• It was something to do with how the mythologised intro to the first episode was stylised more than the actual content... it instantly called to mind Revolutionary Girl Utena, with Utena's mythologised backstory becoming a repeating riff throughout the series, a ritual given a slightly different spin every time it played out. So yeah... that kind of thing is indelibly imprinted on my brain, so I guess I saw MLP and instantly thought of Kunihiko Ikuhara.
  • As a 7-y/o, I think  the faux-mythic, faux-tapestery-ish look of the intro would have been right up my alley, personally.  I know that it did turn some people off -- I was comparing an old G1 vid on Youtube with the first ep of FiM, and got a completely unexpected response from a younger woman who pointed out that as a kid, she'd have found the G1 episode more accessible while the intro from FiM would have been confusing and off-putting. 
  • (Never really liked the Dungeons and Dragons cartoon much, either... that unicorn annoyed the heck out of me, and the Dungeon Master was a git.)
  • I think the ep. that won me over wasn't so much the first story but ep 3: The Ticket Master.  Princess Celestia sends Twi a letter containing two tickets for the Grand Galloping Gala.  Her friends all compete for the extra ticket, laying out their reasons for wanting to go.

    Spoiler:
    Pinkie wants to go because she wants to experience a great big party.  Fluttershy wants to go because she's dying to see the rare plants and animals in Celestia's gardens.  Dashie wants a shot at impressing the Wonderbolts, the formation team of flying pegasi she's hoping will sign her up. Rarity wants to charm Celestia's eligible nephew (disappointing, but ultimately subverted).

    AJ, on the other hand, wants to attend the Gala so she can work -- she wants to set up an apple stall so she can raise money to repair her home and pay for her granny's hip operation.  This was when I fell in love with Applejack.

    Twilight obviously has a hard time deciding, and ends up being hounded not just by her particular friends but by half of Ponyville.  There are some lovely visual gags and set pieces as she tries to make up her mind while being constantly plagued by the other ponies.

    The message -- that sometimes you have to make sacrifices for the good of the people you care about --  comes across without preaching.  It's a simple story, but told with verve and humour.  (And everyone gets a ticket in the end, so that's all right.)
  • My best Pony is Discord, despite him not actually being a pony, because he resembles more than one of my deities and the promotional toy, if they do bad-guy toys, will be perfect for my altar.

    My favourite thing about MLP is, predictably, the Brony culture and in-jokes that surround it. In particular I like images of Trollestia and the whole Cannibalism/Cupcakes theme (NSFW, maybe).
  • Incidentally, for those that are interested, I made a knitting pattern for people who want to dress as unicorns. Don't worry, no one could possibly judge you for that. Pattern and unflattering photo within the spoiler.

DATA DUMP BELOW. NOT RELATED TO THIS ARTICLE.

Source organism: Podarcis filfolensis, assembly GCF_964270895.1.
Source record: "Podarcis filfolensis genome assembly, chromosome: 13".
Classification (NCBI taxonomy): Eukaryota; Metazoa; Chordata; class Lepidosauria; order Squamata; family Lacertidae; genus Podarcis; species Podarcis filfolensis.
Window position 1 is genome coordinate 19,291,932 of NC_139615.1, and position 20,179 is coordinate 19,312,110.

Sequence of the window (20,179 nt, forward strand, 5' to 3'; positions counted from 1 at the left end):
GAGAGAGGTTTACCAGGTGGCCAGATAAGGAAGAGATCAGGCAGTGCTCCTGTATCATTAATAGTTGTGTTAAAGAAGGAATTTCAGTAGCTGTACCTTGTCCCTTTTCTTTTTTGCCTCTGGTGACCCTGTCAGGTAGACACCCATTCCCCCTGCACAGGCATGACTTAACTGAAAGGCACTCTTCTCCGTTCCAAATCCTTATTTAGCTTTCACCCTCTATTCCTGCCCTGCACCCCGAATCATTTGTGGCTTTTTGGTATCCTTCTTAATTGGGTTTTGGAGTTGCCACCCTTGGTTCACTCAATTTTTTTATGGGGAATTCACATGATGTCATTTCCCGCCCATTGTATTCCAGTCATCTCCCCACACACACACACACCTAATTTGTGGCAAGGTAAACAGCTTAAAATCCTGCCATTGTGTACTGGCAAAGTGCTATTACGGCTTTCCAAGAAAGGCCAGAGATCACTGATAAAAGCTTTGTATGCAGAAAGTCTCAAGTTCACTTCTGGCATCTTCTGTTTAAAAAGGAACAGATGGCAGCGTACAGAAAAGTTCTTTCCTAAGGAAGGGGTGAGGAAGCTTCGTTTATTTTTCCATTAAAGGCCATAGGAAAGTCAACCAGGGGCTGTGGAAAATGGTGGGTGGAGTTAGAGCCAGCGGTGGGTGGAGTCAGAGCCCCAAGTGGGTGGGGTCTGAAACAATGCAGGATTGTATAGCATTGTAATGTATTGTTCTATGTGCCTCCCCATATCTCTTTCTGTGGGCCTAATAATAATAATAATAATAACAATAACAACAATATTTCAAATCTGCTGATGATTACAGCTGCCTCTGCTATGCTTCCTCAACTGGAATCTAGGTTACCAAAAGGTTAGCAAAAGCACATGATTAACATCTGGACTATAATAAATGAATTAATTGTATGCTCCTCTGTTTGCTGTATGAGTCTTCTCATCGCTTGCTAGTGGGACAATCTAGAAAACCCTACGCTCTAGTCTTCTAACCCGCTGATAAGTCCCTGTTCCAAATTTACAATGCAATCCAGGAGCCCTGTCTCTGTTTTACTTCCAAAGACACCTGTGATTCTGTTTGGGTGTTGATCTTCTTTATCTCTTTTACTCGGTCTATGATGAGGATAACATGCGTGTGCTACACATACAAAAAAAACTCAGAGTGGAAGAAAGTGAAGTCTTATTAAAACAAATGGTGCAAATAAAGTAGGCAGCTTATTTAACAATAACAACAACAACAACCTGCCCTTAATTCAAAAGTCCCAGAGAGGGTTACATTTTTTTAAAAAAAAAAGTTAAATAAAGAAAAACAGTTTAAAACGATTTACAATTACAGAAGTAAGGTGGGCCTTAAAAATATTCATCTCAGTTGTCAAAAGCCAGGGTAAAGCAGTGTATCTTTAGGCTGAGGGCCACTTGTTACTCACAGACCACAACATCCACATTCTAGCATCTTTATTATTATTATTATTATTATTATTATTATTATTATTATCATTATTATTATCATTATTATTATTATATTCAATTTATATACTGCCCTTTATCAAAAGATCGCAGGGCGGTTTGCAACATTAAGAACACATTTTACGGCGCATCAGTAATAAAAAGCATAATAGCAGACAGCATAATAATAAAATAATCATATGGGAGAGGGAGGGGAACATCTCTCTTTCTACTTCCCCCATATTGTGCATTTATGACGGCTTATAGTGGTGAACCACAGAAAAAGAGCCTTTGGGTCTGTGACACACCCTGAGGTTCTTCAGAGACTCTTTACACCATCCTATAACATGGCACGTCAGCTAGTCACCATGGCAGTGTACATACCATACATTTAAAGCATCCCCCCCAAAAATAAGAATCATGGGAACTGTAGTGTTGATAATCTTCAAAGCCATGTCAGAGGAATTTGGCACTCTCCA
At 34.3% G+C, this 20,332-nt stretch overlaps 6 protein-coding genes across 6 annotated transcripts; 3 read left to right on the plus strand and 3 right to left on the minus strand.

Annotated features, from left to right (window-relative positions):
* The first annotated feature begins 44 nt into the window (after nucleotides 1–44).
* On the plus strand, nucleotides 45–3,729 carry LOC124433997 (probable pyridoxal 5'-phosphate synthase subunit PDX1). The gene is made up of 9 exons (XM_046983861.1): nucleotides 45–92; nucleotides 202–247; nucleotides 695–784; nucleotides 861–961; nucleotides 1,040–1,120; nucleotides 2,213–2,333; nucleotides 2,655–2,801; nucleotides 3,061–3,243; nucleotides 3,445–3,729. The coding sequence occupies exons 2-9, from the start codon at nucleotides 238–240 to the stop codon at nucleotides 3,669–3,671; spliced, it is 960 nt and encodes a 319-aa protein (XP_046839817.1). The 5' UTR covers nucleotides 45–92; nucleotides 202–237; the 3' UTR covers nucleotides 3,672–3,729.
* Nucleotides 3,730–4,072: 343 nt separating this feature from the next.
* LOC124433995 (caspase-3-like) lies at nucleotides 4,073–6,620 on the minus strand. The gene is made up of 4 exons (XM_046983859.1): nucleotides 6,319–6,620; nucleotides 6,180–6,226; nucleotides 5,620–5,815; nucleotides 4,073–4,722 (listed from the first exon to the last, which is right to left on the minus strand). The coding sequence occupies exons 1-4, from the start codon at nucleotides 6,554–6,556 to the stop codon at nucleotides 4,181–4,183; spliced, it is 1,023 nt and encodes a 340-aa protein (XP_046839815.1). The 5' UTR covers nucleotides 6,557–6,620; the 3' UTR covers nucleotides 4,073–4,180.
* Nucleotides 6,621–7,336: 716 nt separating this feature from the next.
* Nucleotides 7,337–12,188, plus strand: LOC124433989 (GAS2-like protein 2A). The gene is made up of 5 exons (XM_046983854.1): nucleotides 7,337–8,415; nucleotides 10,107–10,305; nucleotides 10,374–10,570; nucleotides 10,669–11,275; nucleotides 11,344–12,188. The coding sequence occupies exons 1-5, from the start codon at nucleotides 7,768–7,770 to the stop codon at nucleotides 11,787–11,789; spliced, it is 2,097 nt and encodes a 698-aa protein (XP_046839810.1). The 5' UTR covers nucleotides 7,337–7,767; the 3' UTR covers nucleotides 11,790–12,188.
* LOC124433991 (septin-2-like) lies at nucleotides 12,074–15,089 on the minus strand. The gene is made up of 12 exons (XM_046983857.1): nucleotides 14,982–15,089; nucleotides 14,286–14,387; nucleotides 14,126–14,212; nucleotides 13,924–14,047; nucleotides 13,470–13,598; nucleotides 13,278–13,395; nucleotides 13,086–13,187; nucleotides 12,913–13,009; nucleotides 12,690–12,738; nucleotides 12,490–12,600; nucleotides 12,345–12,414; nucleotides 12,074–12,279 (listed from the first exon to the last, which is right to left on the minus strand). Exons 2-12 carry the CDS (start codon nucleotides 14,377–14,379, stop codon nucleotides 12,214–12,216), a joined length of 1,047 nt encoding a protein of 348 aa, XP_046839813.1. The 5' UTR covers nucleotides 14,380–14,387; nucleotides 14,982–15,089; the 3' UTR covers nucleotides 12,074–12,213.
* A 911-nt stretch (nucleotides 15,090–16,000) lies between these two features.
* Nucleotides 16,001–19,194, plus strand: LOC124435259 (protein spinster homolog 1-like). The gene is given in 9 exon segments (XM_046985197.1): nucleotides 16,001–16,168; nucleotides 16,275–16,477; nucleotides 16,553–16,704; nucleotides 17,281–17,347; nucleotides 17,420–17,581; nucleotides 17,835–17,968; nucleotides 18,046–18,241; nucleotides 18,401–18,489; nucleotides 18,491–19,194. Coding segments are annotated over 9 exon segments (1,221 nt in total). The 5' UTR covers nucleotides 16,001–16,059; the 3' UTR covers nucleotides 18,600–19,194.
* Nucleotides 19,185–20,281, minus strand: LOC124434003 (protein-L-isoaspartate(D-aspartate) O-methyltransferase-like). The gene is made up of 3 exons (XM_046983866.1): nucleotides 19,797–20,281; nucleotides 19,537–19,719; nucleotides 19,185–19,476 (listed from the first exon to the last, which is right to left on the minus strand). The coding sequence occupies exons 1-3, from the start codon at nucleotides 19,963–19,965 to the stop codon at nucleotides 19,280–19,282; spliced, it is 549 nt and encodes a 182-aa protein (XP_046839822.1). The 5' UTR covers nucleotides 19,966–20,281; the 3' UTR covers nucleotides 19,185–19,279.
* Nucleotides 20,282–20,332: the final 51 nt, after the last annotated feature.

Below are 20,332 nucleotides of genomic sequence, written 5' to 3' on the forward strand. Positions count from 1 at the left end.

Spoiler:


    image

    Notes:

    En guarde! Whether you are one of those virgin-loving
    medieval beasties, a sacharrine "faeirie" steed or a badass, baby-eating
    Shadhavar, the time has now come to defend yourself. Unicorns of the world, prepare to battle.



    This unicorn hat is knit in
    the round and fits even my freakishly large head. The bridle detail
    ensures a chic, close fit and ensures that you remain armed even in the
    most violent of combat situations.



    Each Hat recquires:

    Some amount of DK weight yarn (I used Sirdar Snuggly Pearls, an acrylic yarn with sparkles.)

    A small-ish amount of DK weight in a contrasting colour for the horn.





    Unicorn Scalp:

    -CO 96st in the round, placing a stitch marker at the end of
    the row. Work 7 rows of 1x1 rib. Work st-st until work measures 11 cm.

    -*Knit 24, place marker* till end of row. You should have 5 markers, including the end of row marker, when you finish.

    -Work this row and all following rows as follows "Knit until 2sts before marker, k2tog". Continue until only five sts remain.

    -K2tog. Work 2 or 3 rows of i-cord. Cast off.



    Unicorn Horn:

    The unic-horn is worked with both yarns held together
    throughout. I have knit the horn flat and seamed with mattress stitch
    and recommend you do the same. The bulky seam helps the horn to keep its
    shape.



    -Cast on 18sts. Work 6 rows of st-st.

    -Continue in st-st, working the RS rows as follows: K to last 3, k2tog, k1.

    -Continue till only 2 sts remain. On a RS row, k2tog and then cast off.



    First Ear/Bridle Strap:

    CO 7 sts. Work 20cm (or whatever is recquired to stretch around
    your own ear, under the chin, and then back up to the top of your jaw)
    in garter stitch.



    Repeat the following two rows seven times in total-



    RS: K to central stitch, m1, K1, m1, K till the end.

    WS: K1, purl to final stitch, K1



    Repear the following two rows twice in total-



    RS: Knit

    WS: K1, Purl to final stitch, K1



    Repeat the following rows till the end of the ear-



    RS: K till the central 3 sts, sl1, k2tog, psso, k till the end

    WS: K1, Purl till the final st, K1.



    Cast off.



    Second ear/bridle strap

    CO 7 sts. Work 3 rows of garter stitch. 



    K3sts, split work and work each half of the strap seperately for 3? rows to create a button hole.



    Knit across all seven sts and continue in garter st until the
    bridle measures 10cm? Shape the ear in st-st as described for the first
    ear.



    Piecing together

    On a model, or in a mirror, play around with the arrangement of
    ears and horn. Traditionally, the horn is forward facing whilst the ears
    are situated high and to the back of the head (as with a horse). To
    make a more equine looking ear, it may be necessary to sew the lower
    section of each ear closed. Searching the internet for information about